Obviously, I had by now known and accepted the premise that English Studies was a battlefield of “textual politics,” and that the players made no bones about their agendas. Previously, critics in the field, like the old New Critics with their plodding close reading of texts, had pretended to be neutral, but their neutrality was merely a thin scrim for cultural domination. Dead white men had ruled the English canon long enough. But this was only the most flagrant of offenses. Other suspects were singled out for prosecution – including an exclusive focus on the text itself (New Criticism), assuming the centrality or superiority of European culture (Eurocentrism), implicitly endorsing heterosexuality as a norm (heteronormativity), believing that humanity is exceptional and that individual humans have unitary selves (humanism), believing in an essence of human nature and/or in the essence of essential types of humans such as racial groups and women and men (essentialism), the belief that neutral knowledge is discoverable by scientific means (positivism), the belief that words might faithfully represent an external reality (logocentrism), and the privileging of the masculine in the construction of meaning (phallogocentrism) – among others. Every one of these notions or beliefs has been treated as a villain, a laughing stock, or both.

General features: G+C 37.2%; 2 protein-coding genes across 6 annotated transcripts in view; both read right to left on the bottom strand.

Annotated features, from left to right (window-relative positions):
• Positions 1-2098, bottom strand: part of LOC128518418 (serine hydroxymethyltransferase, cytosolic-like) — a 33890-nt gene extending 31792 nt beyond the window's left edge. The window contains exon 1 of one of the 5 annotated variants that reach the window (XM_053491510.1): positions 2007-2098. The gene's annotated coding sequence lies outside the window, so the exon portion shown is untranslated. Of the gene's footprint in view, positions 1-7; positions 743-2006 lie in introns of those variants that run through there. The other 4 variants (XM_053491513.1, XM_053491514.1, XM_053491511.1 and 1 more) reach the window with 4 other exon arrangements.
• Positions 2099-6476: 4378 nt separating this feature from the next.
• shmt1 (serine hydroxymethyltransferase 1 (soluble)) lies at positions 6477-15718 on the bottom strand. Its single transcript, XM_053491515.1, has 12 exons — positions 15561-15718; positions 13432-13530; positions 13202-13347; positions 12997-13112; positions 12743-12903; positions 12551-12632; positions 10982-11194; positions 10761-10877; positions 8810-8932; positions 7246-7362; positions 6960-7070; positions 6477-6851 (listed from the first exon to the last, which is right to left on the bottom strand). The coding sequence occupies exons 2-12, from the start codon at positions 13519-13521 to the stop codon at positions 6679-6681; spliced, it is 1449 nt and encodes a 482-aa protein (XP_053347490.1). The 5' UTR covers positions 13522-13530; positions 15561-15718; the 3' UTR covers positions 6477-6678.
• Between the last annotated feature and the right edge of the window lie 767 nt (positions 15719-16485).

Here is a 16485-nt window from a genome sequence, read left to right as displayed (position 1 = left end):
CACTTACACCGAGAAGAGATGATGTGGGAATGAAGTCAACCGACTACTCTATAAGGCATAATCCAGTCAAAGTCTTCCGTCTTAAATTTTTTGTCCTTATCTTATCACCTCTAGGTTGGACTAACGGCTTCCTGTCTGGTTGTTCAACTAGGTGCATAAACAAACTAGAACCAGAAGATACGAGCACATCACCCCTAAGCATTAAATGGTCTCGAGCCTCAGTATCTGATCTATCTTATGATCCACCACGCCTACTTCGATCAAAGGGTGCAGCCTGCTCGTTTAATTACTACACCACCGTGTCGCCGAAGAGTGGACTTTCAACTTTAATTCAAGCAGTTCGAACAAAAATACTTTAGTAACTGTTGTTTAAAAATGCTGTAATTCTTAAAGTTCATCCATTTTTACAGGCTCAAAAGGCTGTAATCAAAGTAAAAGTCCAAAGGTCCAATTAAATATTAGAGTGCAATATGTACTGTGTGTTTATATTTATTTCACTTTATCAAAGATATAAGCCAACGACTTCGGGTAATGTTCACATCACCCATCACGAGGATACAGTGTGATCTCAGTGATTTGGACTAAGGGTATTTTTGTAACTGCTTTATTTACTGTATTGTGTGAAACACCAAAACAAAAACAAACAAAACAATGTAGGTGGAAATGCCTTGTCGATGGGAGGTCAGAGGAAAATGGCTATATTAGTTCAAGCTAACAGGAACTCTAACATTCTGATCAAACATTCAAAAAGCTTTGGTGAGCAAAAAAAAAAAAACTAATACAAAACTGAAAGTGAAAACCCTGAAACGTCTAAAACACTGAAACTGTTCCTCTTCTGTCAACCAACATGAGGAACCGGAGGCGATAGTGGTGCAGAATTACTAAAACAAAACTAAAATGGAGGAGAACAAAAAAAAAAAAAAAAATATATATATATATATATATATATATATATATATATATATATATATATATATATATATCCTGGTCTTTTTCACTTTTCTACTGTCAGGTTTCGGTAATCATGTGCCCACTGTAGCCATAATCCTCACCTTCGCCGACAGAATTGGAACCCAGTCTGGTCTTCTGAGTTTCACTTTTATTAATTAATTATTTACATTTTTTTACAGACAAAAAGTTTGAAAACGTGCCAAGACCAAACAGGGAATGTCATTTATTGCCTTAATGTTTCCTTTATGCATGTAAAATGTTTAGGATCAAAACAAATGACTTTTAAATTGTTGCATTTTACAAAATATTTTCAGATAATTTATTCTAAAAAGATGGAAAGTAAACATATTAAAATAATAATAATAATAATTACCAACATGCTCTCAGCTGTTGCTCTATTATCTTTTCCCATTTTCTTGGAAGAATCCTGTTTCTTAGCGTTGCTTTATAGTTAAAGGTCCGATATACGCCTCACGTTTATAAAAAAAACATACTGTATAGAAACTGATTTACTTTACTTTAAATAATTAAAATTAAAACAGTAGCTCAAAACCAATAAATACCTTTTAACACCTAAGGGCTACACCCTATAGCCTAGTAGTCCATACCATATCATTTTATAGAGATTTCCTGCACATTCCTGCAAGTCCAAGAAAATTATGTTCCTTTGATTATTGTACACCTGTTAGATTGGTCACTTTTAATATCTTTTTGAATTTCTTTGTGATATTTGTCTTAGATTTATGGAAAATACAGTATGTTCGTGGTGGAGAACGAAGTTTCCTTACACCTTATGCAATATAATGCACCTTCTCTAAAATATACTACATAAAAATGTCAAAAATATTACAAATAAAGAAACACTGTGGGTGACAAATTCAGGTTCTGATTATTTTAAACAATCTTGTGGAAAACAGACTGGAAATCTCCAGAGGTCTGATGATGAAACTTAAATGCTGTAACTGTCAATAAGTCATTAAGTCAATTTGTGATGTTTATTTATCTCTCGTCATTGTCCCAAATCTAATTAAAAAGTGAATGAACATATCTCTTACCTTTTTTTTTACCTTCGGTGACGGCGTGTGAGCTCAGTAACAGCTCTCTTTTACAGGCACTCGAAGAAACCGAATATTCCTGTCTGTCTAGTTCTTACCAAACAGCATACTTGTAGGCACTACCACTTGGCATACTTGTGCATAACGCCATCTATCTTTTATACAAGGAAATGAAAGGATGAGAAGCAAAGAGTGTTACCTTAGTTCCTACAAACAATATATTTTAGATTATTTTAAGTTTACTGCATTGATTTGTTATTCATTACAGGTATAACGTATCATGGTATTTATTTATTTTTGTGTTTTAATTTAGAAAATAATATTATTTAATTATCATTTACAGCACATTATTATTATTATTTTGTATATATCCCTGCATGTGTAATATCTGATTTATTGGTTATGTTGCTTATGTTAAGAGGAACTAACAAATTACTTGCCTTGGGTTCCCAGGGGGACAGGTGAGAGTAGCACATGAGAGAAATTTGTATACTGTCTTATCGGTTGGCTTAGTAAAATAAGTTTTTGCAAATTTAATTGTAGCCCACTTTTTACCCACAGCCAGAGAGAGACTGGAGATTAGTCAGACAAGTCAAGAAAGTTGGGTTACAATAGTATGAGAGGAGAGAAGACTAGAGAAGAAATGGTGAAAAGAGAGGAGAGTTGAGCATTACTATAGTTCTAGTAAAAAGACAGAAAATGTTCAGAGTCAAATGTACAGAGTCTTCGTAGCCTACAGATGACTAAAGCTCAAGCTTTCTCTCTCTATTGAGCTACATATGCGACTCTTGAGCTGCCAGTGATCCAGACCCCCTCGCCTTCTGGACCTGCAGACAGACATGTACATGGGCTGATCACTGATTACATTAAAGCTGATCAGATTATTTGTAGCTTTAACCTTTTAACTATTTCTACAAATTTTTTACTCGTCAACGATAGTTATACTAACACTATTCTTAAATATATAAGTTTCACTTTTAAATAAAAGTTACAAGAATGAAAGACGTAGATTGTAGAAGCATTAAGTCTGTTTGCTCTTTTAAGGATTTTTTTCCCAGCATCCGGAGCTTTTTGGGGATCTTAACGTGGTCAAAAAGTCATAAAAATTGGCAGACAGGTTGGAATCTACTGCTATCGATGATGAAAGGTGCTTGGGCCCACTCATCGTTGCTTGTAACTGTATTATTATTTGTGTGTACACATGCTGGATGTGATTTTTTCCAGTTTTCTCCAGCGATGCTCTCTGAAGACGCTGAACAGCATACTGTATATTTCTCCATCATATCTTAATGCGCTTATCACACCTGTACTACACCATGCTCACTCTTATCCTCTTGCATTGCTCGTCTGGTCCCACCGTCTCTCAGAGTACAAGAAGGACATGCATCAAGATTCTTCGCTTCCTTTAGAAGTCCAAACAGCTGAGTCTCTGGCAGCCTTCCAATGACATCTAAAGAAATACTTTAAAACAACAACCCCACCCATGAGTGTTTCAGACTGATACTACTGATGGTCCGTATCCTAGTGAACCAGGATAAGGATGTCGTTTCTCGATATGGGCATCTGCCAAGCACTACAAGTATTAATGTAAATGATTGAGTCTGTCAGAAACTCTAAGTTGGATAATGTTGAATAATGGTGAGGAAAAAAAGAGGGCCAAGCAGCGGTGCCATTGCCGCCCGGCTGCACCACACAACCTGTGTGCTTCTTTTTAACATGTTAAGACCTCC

Chapter 1: Introducing the @antipcnyuprof: Excerpt from Springtime for Snowflakes: "Social Justice" and Its Postmodern Parentage
Had my dad understood it, my graduate school enrollment in “Literary and Cultural Theory” would have struck him as tantamount to madness, like self-commitment to an insane asylum. After the Ginsberg apprenticeship, which definitively ended any remaining prospects I had for medical school, he wouldn’t have had tears left to cry…..
So, twelve years after the Ginsberg apprenticeship and after working in broadcast advertising for nine years, by my early thirties, I finally decided to become a literature professor. Read more…
After “Social Justice”: New Paradigms for the Humanities and Social Sciences
On September 12, 2016, I established a Twitter account with the name “Deplorable NYU Prof” and the official handle @antipcnyuprof. This Twitter identity – replete with Friedrich Nietzsche avatar – represented a satirical character wielded by a self-proclaimed but anonymous NYU professor apparently gone rogue. As with all satire, the mockery was over-the-top, but the intended effect was serious criticism. The Twitter account allowed me to air views that I felt reluctant to issue under my real name, and to render them without undu circumspection.